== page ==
PRACTICE PEARLS

 

Fam Pract Manag. 2017 Jul-Aug;24(4):38.

Improve your team's effectiveness

A high-functioning team is critical to the success of a medical practice. What steps can you take to improve its effectiveness?

  • Create a “mission review” card that staff members can fill out and turn in when they observe repeated actions or behaviors that do not align with the practice's mission. Review these cards weekly during a team huddle, and encourage staff to dig deep and solve the root problem.

  • A healthy workplace is one in which staff members feel comfortable providing input and helping make decisions. Make an effort to sit down with members of your team and seek their input, and take off your badge when you do. This communicates that you are just another person sitting around the table and you are ready to listen.

  • Don't ignore broken processes. For example, one common frustration in practices is handling all the messages that get passed throughout the office each day. This isn't an easy problem to solve, and solutions will vary from practice to practice. But take the first step of identifying a “messaging champion,” someone who can round with each physician in your office to look for ways the process could be improved.

Source:

Balik B, Landsman J, Rakul A, Crawley C. Joy in work – lessons from the field. Talk presented at: Institute for Healthcare Improvement 18th Annual Summit on Improving Patient Care in the Office Practice and the Community; April 21, 2017; Orlando.

Measure your team's stress level

Burnout is all too common in medicine but rarely develops overnight. There usually is a preceding pattern of deteriorating work, relationships, and efficiency.

To spot these signs of stress before they become critical, practices can use the Stress-APGAR test, modeled after the APGAR scoring system used to evaluate newborns:

  • Appearance: Does the team member look overly tired or otherwise stressed?

  • Performance: Is the team member becoming less efficient or effective over time, which could be connected to increased distress? Or are they over-performing and neglecting other parts of their lives?

  • Growth tension: How does the team member react to new challenges or goals? Some people may seem overwhelmed while others seem bored.

  • Affect control: How well does the team member regulate his or her emotions while at the office, and has that changed recently? Emotional outbursts or mood swings may be signs of physical or mental pressure.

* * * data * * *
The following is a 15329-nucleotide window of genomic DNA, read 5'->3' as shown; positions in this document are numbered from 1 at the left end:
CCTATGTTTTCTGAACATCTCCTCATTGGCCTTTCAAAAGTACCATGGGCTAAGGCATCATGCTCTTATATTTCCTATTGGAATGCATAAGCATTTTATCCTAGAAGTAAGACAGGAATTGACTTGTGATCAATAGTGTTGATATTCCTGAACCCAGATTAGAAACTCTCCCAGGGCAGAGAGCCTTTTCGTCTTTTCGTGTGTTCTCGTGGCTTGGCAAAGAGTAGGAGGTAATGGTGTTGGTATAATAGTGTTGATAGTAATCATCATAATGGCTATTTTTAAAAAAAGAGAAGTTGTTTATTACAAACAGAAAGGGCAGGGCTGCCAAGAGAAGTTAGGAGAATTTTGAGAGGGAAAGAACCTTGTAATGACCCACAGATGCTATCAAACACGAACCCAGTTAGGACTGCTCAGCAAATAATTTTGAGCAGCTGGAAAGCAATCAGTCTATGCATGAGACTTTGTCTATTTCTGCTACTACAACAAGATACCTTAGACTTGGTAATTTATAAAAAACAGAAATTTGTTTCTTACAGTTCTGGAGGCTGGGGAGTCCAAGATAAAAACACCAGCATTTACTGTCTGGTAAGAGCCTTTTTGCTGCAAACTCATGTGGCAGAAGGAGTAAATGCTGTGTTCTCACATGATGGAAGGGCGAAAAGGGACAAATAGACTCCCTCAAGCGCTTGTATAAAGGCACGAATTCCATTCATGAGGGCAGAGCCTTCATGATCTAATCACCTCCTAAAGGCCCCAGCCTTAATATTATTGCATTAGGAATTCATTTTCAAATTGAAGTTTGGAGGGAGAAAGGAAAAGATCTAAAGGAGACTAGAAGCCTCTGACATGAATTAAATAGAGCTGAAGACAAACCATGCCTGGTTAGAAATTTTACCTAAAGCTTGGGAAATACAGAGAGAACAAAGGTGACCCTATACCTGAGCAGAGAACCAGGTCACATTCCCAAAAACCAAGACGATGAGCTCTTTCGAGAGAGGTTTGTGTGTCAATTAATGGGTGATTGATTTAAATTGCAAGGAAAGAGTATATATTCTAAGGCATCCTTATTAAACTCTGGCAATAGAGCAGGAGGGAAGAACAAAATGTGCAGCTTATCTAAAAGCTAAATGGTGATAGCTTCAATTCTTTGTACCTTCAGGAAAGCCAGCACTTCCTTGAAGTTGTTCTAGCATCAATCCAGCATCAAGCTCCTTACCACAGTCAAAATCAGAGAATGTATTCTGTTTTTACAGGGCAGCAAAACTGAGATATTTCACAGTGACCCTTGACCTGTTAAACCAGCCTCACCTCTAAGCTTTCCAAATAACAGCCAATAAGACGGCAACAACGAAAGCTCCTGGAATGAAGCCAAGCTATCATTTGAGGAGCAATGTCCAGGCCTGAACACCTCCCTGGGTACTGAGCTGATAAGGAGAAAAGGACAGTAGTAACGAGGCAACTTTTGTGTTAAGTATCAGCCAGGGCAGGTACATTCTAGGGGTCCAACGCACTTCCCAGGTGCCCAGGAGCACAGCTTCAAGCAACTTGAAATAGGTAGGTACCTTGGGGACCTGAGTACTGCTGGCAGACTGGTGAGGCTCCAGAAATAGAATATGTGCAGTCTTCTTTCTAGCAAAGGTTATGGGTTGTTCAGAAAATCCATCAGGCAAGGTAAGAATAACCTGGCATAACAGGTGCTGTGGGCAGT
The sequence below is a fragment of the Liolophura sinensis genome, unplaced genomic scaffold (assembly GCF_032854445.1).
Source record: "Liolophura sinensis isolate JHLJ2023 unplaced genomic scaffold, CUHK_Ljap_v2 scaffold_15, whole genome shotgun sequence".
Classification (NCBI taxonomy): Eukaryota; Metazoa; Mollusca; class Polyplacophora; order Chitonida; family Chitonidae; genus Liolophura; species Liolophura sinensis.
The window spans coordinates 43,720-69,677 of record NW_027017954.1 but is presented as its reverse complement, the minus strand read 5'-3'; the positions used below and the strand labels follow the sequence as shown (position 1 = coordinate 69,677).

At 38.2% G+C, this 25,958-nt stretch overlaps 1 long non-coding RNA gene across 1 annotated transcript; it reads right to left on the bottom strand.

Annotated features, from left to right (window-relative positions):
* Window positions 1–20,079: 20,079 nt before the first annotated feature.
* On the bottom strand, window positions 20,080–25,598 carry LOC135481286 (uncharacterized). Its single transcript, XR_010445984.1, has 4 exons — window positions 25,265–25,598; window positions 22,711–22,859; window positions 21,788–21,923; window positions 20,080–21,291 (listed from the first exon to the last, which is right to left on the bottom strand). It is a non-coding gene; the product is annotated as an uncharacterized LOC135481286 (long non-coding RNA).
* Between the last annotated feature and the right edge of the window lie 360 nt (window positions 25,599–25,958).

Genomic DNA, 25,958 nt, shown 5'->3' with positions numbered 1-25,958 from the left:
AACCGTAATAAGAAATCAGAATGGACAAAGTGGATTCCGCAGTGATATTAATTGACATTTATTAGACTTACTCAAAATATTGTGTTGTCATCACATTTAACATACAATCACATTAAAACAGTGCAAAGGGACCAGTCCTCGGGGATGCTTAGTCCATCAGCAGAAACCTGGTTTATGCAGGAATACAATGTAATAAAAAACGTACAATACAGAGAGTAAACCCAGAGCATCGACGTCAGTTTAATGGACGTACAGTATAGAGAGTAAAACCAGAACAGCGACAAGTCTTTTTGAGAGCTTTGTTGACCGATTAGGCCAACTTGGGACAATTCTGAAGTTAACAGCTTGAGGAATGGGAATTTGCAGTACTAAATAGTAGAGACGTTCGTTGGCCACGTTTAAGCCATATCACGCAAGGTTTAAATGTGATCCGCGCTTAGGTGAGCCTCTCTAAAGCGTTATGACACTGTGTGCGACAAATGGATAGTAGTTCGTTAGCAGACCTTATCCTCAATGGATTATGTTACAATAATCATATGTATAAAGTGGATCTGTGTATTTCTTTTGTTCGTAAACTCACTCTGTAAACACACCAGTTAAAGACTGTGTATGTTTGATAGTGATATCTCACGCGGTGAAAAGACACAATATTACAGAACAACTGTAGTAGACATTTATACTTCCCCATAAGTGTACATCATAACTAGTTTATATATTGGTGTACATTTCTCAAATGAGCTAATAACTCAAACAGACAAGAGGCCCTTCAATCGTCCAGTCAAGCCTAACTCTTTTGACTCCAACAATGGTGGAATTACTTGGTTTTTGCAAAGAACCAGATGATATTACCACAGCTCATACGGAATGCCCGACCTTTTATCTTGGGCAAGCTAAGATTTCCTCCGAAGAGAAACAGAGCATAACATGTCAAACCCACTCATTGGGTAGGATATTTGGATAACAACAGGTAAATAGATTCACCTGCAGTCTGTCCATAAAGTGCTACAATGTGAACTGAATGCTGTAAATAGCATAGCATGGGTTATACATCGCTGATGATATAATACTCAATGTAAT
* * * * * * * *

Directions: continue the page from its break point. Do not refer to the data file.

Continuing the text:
• Relationship: Have the team member's working relationships with other staff deteriorated? Is the team member socially isolated? These personal relationships can be a barometer for stress.

Using the Stress-APGAR test over time can help you determine if warning signs have increased or decreased. Asking individuals to rate themselves can also be helpful, leading to conversations about what help they need. This empathetic attention can also reduce social isolation and help individuals become more open about the sources of their stress.

Source:

Hellwig T, Rook C, Florent-Treacy E, Kets de Vries MFR. An early warning system for your team's stress level. Harvard Business Review. April 26, 2017 http://bit.ly/2p79jSF. Accessed May 16, 2017.

Use QR codes for patient education

Take advantage of patients' use of mobile devices by sharing health information through “Quick Response,” or QR, codes. Patients scan the QR code with their phones or other devices using applications that are readily available on the App Store, Google Play, or other online stores. When scanned, the code takes the user to a specific website.

To create the QR code itself, you will need two things: 1) an easy-to-use QR code generator, which you can find free online through a Google search, and 2) the website address for the health information you want to share. You can create QR codes for patient information on a variety of subjects, from back pain to smoking cessation. You can also add codes depending on the season, providing influenza information in the winter and warnings about sunburn in the summer.

Once you've created your QR codes, print them out, including descriptions of what each QR code links to, and post them in the waiting room or other areas.

This sample QR code directs users to familydoctor.org, the AAFP's patient health information website.


This sample QR code directs users to familydoctor.org, the AAFP's patient health information website.

Source:

Hayes WC. Using QR codes to connect patients to health information. Ann Fam Med. 2017;15(3):275.

WE WANT TO HEAR FROM YOU

Practice Pearls presents readers' advice on practice operations and patient care, along with tips drawn from the literature. Send us your best pearl (250 words of less), and you'll earn $50 if we publish it. We also welcome questions for our Q&A section. Send pearls, questions, and comments to fpmedit@aafp.org, or add your comments below.

 
 

Copyright © 2017 by the American Academy of Family Physicians.
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